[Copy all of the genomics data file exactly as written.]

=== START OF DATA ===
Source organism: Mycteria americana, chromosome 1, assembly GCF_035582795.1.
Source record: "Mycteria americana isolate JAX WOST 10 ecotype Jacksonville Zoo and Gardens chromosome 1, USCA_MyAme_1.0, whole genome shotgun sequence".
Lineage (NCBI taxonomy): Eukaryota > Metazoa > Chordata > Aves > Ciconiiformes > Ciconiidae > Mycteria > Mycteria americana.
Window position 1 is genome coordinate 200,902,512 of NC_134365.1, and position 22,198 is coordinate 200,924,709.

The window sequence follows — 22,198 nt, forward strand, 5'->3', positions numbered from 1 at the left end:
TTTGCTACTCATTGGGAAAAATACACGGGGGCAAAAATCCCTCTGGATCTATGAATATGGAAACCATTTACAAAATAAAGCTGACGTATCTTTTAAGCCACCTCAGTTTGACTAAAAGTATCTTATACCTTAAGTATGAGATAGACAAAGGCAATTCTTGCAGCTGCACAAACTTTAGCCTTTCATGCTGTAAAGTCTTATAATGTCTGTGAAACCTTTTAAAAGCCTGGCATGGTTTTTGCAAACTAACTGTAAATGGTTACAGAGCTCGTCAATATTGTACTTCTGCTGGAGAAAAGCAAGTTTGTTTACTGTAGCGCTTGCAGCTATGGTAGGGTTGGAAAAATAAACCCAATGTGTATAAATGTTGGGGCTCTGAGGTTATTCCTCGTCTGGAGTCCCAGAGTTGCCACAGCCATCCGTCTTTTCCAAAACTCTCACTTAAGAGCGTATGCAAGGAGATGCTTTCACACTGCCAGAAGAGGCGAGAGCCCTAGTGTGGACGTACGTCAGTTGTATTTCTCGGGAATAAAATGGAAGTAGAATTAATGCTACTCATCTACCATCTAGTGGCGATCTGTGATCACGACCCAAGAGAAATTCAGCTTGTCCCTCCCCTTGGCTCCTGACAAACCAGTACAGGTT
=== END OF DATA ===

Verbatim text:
Source organism: Mycteria americana, chromosome 1, assembly GCF_035582795.1.
Source record: "Mycteria americana isolate JAX WOST 10 ecotype Jacksonville Zoo and Gardens chromosome 1, USCA_MyAme_1.0, whole genome shotgun sequence".
Lineage (NCBI taxonomy): Eukaryota > Metazoa > Chordata > Aves > Ciconiiformes > Ciconiidae > Mycteria > Mycteria americana.
Window position 1 is genome coordinate 200,902,512 of NC_134365.1, and position 22,198 is coordinate 200,924,709.

The window sequence follows — 22,198 nt, forward strand, 5'->3', positions numbered from 1 at the left end:
TTTGCTACTCATTGGGAAAAATACACGGGGGCAAAAATCCCTCTGGATCTATGAATATGGAAACCATTTACAAAATAAAGCTGACGTATCTTTTAAGCCACCTCAGTTTGACTAAAAGTATCTTATACCTTAAGTATGAGATAGACAAAGGCAATTCTTGCAGCTGCACAAACTTTAGCCTTTCATGCTGTAAAGTCTTATAATGTCTGTGAAACCTTTTAAAAGCCTGGCATGGTTTTTGCAAACTAACTGTAAATGGTTACAGAGCTCGTCAATATTGTACTTCTGCTGGAGAAAAGCAAGTTTGTTTACTGTAGCGCTTGCAGCTATGGTAGGGTTGGAAAAATAAACCCAATGTGTATAAATGTTGGGGCTCTGAGGTTATTCCTCGTCTGGAGTCCCAGAGTTGCCACAGCCATCCGTCTTTTCCAAAACTCTCACTTAAGAGCGTATGCAAGGAGATGCTTTCACACTGCCAGAAGAGGCGAGAGCCCTAGTGTGGACGTACGTCAGTTGTATTTCTCGGGAATAAAATGGAAGTAGAATTAATGCTACTCATCTACCATCTAGTGGCGATCTGTGATCACGACCCAAGAGAAATTCAGCTTGTCCCTCCCCTTGGCTCCTGACAAACCAGTACAGGTT